DESIGNING A WOODEN COFFEE TABLE - Design 1 - Forms & Functions, Top & Base.

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Forms & Functions of the Coffee Table Components.


In the vertical plane, the wooden coffee table top is the most rigidly constrained component as it obviously has to be A, flat, and B, level to perform its designated function. One property that can be varied is the thickness which you can use to create a sense of delicacy or of chunkiness.
In the horizontal plane, however, there are far fewer functional constraints, so the coffee table top could be square, oblong, circular, oval, or almost any irregular shape you chose to make it as long as it provided a sufficient area to put coffee cups down on. With a square or oblong table top the corners can be rounded off or bevelled to lesser or greater degrees to add interest and also to make accidental bumping into the corners less painful.

Other variations to the top can include:

  1. Plain boarded top, (the coffee tables I design usually have this), consisting of a number of boards glued on the edges and cramped together.
    With a larger table I will use biscuit joints along the edges to strengthen the joint and hold the boards level.
  2. Breadboard ended top, this has a cross member at either end of the coffee table top to hide the end grain, I do not use this method as it contains contradictory grain directions which could lead to splitting as mentioned in: fixing the top.
    It is possible to obtain timber which has had; the sap content driven out of the cells and replaced with a chemical which prevents the timber from being hygroscopic, ( having the ability to absorb moisture), and this would probably be the best to use for this type of design.
  3. Framed top, as in coffee table design method 3 (see link below), where the coffee table top is constructed from a frame jointed with mortise and tenon and rebated to take another material, usually glass.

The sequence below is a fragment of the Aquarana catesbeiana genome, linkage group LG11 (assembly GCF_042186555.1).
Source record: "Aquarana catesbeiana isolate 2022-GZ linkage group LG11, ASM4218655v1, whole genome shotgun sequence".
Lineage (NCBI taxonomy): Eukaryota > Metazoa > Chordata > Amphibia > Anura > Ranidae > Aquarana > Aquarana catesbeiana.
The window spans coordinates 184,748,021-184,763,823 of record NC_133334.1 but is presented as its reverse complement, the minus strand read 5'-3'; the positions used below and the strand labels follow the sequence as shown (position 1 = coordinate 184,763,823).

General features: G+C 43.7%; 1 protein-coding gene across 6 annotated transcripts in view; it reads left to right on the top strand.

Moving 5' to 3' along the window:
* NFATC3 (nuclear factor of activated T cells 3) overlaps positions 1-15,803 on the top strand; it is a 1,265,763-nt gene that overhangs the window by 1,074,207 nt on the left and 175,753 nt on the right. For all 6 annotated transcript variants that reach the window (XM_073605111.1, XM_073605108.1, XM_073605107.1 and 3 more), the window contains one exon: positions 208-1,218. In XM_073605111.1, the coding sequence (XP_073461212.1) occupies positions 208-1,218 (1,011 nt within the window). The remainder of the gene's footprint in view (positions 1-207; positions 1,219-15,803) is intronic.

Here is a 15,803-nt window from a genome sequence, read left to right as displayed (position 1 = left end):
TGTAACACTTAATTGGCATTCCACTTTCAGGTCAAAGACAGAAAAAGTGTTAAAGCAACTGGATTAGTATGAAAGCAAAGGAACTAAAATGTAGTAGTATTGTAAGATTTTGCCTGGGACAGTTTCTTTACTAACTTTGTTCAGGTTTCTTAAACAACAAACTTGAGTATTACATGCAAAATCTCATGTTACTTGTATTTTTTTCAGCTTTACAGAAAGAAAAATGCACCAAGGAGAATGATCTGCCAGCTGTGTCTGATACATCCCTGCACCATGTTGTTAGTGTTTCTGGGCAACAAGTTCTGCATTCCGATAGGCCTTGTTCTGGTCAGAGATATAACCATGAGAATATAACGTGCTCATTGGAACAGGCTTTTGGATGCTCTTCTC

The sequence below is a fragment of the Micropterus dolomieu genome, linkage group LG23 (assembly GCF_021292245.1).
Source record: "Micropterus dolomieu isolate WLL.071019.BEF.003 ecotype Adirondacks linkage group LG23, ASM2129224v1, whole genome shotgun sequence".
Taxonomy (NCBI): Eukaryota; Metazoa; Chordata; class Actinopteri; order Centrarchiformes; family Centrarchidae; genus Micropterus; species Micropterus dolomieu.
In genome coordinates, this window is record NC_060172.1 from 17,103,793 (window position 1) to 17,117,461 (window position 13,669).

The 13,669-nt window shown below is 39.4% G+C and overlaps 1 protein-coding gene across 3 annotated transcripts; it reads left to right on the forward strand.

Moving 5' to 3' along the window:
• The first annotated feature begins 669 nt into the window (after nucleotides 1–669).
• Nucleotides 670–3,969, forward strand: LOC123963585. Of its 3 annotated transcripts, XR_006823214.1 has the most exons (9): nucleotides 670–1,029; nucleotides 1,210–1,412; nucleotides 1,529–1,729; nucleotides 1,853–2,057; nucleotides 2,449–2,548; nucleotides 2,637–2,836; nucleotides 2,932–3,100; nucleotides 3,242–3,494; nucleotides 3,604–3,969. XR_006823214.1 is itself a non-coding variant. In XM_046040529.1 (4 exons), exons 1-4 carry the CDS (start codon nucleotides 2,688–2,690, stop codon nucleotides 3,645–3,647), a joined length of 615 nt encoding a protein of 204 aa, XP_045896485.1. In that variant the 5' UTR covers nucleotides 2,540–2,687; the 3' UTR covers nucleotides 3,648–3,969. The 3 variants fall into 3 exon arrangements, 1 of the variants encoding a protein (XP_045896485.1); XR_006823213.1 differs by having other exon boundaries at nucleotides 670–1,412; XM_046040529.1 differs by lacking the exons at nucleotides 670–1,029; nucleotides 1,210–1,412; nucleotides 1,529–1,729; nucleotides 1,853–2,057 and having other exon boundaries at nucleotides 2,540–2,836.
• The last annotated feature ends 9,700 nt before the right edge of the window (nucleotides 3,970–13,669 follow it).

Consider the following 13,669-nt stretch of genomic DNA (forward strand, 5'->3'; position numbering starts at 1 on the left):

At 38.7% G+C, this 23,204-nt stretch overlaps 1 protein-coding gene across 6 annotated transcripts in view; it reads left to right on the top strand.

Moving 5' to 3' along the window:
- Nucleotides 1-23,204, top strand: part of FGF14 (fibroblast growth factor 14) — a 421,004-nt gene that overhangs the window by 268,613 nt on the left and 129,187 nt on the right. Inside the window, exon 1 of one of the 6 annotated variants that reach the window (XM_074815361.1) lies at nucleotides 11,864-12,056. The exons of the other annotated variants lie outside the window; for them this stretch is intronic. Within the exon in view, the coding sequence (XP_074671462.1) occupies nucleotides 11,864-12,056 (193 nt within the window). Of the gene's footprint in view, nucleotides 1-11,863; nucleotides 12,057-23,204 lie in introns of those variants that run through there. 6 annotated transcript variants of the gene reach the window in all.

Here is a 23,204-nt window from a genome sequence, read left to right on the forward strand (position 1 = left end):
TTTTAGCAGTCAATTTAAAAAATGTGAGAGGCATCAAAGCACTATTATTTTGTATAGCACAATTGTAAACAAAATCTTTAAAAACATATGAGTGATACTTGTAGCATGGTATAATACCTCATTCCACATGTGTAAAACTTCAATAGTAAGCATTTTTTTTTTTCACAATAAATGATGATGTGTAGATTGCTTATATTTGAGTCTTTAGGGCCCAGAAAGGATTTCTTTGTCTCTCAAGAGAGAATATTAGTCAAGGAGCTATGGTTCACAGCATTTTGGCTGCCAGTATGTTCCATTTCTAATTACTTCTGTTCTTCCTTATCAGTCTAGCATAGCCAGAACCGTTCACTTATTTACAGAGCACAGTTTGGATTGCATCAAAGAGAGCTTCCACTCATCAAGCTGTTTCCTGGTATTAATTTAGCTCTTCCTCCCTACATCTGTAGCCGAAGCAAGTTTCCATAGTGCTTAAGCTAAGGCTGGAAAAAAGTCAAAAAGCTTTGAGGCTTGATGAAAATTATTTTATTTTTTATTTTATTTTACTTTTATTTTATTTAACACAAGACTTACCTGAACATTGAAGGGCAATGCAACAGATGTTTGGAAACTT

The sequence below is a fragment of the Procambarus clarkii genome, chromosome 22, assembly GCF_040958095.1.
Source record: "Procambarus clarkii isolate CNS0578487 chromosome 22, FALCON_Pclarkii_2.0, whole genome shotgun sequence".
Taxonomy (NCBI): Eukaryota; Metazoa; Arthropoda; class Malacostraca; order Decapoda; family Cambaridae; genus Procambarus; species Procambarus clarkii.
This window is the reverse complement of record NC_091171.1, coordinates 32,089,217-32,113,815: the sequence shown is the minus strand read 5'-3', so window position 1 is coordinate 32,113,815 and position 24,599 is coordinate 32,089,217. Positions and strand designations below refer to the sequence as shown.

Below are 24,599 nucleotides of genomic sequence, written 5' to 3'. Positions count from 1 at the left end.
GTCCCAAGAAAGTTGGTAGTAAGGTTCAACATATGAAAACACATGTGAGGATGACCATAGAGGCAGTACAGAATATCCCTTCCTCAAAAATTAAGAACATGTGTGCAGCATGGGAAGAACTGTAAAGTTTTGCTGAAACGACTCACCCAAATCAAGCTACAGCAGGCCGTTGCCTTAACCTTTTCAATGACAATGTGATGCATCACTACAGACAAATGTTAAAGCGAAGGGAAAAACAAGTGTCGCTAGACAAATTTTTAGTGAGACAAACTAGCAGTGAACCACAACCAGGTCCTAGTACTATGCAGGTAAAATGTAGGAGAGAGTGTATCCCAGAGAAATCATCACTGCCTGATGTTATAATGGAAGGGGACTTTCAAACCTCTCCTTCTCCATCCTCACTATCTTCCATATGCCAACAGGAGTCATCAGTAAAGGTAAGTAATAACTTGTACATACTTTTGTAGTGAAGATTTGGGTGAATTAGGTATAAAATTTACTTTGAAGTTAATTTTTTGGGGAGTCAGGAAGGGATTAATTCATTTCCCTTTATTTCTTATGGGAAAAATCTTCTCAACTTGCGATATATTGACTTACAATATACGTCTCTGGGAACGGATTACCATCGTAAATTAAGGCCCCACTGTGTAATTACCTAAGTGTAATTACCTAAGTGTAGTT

In addition, the coffee table top can be enhanced with a moulding routed on the edge for a more traditional look.


The main function of the base for a wooden coffee table is to provide a level support for the top, it is more important to support the width fully than the length because of possible movement across the grain as described in: fixing the top. The base of the coffee table gives more freedom for completely different forms as it can be designed to achieve the above function in a number of different ways as you can see from the coffee tables linked to below.
The traditional design is to have a leg in each corner joined together, with mortise and tenon joints, by four horizontal rails at the top like coffee table Design Method 5.
In coffee tables Design Method 4 and  Design Method 6 the base has gained an additional function of storage underneath the table and an additional structural need which is to support that storage as well as the top.
Coffee table Design Method 3 demonstrates how the legs and rails can become much slenderer if you have the extra rails at the bottom for added stability.
Coffee tables Design Method 1 and Design Method 7 rely on central pillars rather than a leg at each corner for support.
Coffee table Design Method 2 moves away entirely from the idea of supporting the table top on legs. Notice that the top is still supported across the width but at only two points along the length.
To sum up, you can make the base in any shape you can come up with provided it is securely jointed, stable, level, and supports the width of the coffee table.

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